EA Pulls Out All In-Game Purchases from Star Wars Battlefront II

/ 4 years ago

EA Pulls Out All In-Game Purchases from Star Wars Battlefront II

EA and DICE have their hands full with the massive negative publicity Battlefront II has been garnering since its launch. They have since more or less apologized for the character unlocking situation. However, another fire has started revolving around their use of in-game purchases. Belgium’s Gaming commission directly names Star Wars Battlefront II as an example of a game possibly in violation of their gambling laws.

Users can purchase loot boxes via crystals in-game. This in turn contains randomly revealed power ups. The use of in-game currency is a typical gaming company strategy to buffer themselves from gambling charges. However, since these “crystals” are bought with real money and the items users buy is randomized, it technically is gambling.  Cutting them off at the pass, EA has now removed all in-game purchases effective immediately.

EA and DICE: “Sorry”

EA Pulls Out All In-Game Purchases from Star Wars Battlefront II

The official EA Star Wars account posted this on their Twitter page.

In a blogpost directly from DICE GM Oskar Gabrielson, both EA and DICE reiterate that they are sorry for the community backlash and once again remind fans that their input is valuable. “We hear you loud and clear, so we’re turning off all in-game purchases”, Gabrielson writes. This means that the option to purchase crystals in the game is now offline. Any and all progression will be earned through gameplay only. EA is careful not to describe this move as a response to the the Belgium Gaming Commission, but rather framed as an apology.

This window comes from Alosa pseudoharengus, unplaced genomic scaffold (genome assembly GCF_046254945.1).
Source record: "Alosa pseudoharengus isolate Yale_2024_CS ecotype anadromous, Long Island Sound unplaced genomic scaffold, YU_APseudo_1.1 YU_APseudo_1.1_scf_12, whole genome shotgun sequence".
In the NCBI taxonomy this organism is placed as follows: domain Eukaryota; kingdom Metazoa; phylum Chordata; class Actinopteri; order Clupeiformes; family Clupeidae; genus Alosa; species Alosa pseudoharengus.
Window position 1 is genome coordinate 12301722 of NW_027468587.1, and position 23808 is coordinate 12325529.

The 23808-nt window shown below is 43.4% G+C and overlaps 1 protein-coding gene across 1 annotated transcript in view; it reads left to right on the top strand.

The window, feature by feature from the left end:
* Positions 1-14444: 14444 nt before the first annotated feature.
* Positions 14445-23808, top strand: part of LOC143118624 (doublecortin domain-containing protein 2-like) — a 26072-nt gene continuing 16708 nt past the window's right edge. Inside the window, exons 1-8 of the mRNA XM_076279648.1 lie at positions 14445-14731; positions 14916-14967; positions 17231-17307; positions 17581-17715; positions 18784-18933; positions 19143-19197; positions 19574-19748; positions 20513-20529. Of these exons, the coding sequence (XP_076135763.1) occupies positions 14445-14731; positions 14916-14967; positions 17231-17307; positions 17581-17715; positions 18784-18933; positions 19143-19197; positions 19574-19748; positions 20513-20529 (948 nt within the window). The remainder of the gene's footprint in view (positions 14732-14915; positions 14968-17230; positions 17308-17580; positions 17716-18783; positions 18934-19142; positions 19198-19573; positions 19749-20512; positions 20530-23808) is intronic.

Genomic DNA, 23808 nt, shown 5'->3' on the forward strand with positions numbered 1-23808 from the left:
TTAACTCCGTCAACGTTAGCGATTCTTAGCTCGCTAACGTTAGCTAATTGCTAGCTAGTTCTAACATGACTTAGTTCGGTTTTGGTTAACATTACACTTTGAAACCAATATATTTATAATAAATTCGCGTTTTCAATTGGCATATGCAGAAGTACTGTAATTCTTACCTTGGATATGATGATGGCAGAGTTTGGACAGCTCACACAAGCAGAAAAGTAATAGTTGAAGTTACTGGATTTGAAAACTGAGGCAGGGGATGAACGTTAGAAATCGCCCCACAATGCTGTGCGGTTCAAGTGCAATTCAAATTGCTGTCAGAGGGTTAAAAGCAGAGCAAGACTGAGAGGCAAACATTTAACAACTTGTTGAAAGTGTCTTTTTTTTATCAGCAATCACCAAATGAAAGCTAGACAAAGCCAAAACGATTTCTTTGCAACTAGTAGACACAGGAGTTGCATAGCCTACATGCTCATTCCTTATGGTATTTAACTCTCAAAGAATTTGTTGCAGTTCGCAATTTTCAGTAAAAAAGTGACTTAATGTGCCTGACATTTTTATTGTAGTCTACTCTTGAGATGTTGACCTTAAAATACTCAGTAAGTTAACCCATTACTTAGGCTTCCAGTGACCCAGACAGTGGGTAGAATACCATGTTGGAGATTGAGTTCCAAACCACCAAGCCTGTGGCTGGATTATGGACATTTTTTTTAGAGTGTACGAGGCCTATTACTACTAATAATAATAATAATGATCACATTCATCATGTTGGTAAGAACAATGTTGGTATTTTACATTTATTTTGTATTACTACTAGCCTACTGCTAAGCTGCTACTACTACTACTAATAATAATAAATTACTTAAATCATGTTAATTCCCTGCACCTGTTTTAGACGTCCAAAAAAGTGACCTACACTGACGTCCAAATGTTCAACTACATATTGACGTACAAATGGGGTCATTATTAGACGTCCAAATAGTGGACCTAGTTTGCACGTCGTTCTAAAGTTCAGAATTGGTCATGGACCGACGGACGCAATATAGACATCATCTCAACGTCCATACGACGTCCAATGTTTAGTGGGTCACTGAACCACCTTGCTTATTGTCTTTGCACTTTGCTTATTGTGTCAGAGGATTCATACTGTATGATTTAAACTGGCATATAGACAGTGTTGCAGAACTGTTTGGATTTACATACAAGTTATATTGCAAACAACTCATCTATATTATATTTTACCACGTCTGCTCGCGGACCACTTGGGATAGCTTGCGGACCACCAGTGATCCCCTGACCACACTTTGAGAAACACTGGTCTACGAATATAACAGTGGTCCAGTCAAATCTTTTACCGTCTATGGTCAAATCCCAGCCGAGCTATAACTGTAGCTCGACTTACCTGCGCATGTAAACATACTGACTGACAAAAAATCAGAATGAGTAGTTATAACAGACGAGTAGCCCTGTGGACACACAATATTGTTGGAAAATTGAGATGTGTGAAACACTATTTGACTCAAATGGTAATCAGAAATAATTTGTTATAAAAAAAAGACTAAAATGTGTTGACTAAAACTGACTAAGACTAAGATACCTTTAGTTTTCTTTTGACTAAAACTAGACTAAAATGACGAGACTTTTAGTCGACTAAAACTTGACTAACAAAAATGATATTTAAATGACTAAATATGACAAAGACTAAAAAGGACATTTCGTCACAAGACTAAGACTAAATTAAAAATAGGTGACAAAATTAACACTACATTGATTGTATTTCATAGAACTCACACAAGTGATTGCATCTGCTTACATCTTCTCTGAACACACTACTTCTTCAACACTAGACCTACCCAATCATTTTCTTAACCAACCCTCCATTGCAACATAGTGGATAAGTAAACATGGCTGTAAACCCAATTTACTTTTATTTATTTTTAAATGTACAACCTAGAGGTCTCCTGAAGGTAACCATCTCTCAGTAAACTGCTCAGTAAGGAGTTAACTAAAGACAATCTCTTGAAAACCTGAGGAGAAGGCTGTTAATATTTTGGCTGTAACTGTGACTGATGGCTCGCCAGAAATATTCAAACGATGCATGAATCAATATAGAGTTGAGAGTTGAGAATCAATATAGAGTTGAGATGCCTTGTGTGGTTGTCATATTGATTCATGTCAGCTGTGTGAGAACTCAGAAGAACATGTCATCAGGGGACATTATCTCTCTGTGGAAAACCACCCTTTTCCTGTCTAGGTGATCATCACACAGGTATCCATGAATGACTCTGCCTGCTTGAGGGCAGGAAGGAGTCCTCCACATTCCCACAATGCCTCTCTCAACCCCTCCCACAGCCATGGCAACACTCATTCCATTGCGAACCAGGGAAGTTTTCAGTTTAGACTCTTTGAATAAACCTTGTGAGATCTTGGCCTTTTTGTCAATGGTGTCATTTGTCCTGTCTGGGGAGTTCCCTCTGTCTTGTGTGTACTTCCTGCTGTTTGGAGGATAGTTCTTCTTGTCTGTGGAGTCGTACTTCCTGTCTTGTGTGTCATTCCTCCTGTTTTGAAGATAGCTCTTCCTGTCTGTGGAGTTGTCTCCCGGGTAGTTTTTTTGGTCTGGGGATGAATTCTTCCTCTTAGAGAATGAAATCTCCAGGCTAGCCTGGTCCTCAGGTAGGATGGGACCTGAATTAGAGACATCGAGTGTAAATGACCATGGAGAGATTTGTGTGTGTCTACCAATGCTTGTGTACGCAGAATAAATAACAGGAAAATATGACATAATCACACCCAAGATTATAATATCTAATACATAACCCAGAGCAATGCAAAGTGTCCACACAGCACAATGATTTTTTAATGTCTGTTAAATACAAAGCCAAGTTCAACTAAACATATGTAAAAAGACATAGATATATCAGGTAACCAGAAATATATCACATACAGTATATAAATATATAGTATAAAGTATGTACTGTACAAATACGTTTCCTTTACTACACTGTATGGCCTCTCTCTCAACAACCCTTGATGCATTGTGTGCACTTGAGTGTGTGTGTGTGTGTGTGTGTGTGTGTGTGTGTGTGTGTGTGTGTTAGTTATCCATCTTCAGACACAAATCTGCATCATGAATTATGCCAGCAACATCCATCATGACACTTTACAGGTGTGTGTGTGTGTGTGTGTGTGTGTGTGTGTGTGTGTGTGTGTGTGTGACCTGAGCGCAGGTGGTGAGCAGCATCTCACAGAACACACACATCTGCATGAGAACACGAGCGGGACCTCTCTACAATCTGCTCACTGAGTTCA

However, he does say that the ability to purchase crystals in-game will become available at a later date. Only after they have “made changes to the game”. Gabrielson did not reveal any particulars now on what exactly are they planning. Although it might be because they are waiting for the dust to clear first. Considering how much money game companies make from micro-transactions and post-launch purchases, it is unlikely that they would remove it entirely to begin with. So it is difficult to see this temporary removal as a true apology, especially when they admit it will return eventually. Especially once the “gambling” ruling goes in their favor.

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